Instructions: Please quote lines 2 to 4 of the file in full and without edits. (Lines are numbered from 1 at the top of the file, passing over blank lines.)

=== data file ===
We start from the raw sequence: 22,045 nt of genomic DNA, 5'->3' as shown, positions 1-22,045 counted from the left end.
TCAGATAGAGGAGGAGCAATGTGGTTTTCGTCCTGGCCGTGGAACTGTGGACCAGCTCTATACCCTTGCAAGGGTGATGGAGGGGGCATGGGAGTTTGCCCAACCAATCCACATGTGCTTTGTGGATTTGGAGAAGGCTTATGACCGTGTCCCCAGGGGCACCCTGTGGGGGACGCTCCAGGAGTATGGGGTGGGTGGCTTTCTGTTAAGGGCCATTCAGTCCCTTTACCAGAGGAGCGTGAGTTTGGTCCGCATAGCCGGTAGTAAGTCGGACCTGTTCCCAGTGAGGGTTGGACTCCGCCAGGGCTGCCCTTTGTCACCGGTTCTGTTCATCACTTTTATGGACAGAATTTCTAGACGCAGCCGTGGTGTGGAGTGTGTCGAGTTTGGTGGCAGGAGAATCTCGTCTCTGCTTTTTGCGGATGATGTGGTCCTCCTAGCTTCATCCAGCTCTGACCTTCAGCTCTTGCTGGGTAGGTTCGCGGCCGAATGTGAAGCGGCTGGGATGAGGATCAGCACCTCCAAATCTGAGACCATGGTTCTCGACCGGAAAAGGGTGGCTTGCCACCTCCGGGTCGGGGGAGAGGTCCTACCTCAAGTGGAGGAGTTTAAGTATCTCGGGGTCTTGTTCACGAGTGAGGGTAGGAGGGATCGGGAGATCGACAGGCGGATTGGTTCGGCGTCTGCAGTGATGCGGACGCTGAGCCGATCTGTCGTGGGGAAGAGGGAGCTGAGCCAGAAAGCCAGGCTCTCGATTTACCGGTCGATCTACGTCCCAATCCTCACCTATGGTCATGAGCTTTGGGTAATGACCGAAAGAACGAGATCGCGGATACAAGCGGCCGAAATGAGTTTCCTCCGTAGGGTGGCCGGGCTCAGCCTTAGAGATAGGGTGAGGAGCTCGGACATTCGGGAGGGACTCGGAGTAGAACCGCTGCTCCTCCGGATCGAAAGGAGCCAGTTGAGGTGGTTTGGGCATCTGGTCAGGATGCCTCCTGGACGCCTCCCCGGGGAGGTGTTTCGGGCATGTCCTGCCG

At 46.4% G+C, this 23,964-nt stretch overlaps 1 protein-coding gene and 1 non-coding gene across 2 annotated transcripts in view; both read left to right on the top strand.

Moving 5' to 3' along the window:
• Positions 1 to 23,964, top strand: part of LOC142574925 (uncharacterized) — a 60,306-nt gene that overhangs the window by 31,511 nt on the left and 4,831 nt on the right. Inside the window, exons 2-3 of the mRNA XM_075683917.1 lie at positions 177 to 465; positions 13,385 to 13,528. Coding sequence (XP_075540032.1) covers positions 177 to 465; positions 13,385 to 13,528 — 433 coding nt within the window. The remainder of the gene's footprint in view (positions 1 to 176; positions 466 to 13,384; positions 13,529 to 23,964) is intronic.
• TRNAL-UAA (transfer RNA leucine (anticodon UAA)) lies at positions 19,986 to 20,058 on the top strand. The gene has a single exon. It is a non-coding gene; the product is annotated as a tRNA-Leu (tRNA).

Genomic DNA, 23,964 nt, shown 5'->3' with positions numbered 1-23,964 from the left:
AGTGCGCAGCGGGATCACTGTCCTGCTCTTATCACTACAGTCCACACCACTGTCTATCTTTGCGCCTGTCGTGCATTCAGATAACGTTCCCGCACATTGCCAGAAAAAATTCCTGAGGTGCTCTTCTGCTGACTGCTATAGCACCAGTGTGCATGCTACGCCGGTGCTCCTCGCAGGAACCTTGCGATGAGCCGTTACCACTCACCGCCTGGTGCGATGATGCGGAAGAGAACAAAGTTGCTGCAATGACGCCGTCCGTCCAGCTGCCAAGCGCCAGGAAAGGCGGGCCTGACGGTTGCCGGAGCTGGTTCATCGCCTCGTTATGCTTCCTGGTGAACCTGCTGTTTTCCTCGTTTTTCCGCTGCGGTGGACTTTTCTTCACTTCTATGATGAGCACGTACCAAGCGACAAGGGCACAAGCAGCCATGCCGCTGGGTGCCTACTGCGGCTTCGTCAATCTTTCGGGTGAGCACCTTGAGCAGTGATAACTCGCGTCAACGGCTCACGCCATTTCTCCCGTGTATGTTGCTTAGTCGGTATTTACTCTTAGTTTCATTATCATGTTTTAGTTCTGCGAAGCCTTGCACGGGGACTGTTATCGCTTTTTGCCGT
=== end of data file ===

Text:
TCAGATAGAGGAGGAGCAATGTGGTTTTCGTCCTGGCCGTGGAACTGTGGACCAGCTCTATACCCTTGCAAGGGTGATGGAGGGGGCATGGGAGTTTGCCCAACCAATCCACATGTGCTTTGTGGATTTGGAGAAGGCTTATGACCGTGTCCCCAGGGGCACCCTGTGGGGGACGCTCCAGGAGTATGGGGTGGGTGGCTTTCTGTTAAGGGCCATTCAGTCCCTTTACCAGAGGAGCGTGAGTTTGGTCCGCATAGCCGGTAGTAAGTCGGACCTGTTCCCAGTGAGGGTTGGACTCCGCCAGGGCTGCCCTTTGTCACCGGTTCTGTTCATCACTTTTATGGACAGAATTTCTAGACGCAGCCGTGGTGTGGAGTGTGTCGAGTTTGGTGGCAGGAGAATCTCGTCTCTGCTTTTTGCGGATGATGTGGTCCTCCTAGCTTCATCCAGCTCTGACCTTCAGCTCTTGCTGGGTAGGTTCGCGGCCGAATGTGAAGCGGCTGGGATGAGGATCAGCACCTCCAAATCTGAGACCATGGTTCTCGACCGGAAAAGGGTGGCTTGCCACCTCCGGGTCGGGGGAGAGGTCCTACCTCAAGTGGAGGAGTTTAAGTATCTCGGGGTCTTGTTCACGAGTGAGGGTAGGAGGGATCGGGAGATCGACAGGCGGATTGGTTCGGCGTCTGCAGTGATGCGGACGCTGAGCCGATCTGTCGTGGGGAAGAGGGAGCTGAGCCAGAAAGCCAGGCTCTCGATTTACCGGTCGATCTACGTCCCAATCCTCACCTATGGTCATGAGCTTTGGGTAATGACCGAAAGAACGAGATCGCGGATACAAGCGGCCGAAATGAGTTTCCTCCGTAGGGTGGCCGGGCTCAGCCTTAGAGATAGGGTGAGGAGCTCGGACATTCGGGAGGGACTCGGAGTAGAACCGCTGCTCCTCCGGATCGAAAGGAGCCAGTTGAGGTGGTTTGGGCATCTGGTCAGGATGCCTCCTGGACGCCTCCCCGGGGAGGTGTTTCGGGCATGTCCTGCCG

At 46.4% G+C, this 23,964-nt stretch overlaps 1 protein-coding gene and 1 non-coding gene across 2 annotated transcripts in view; both read left to right on the top strand.

Moving 5' to 3' along the window: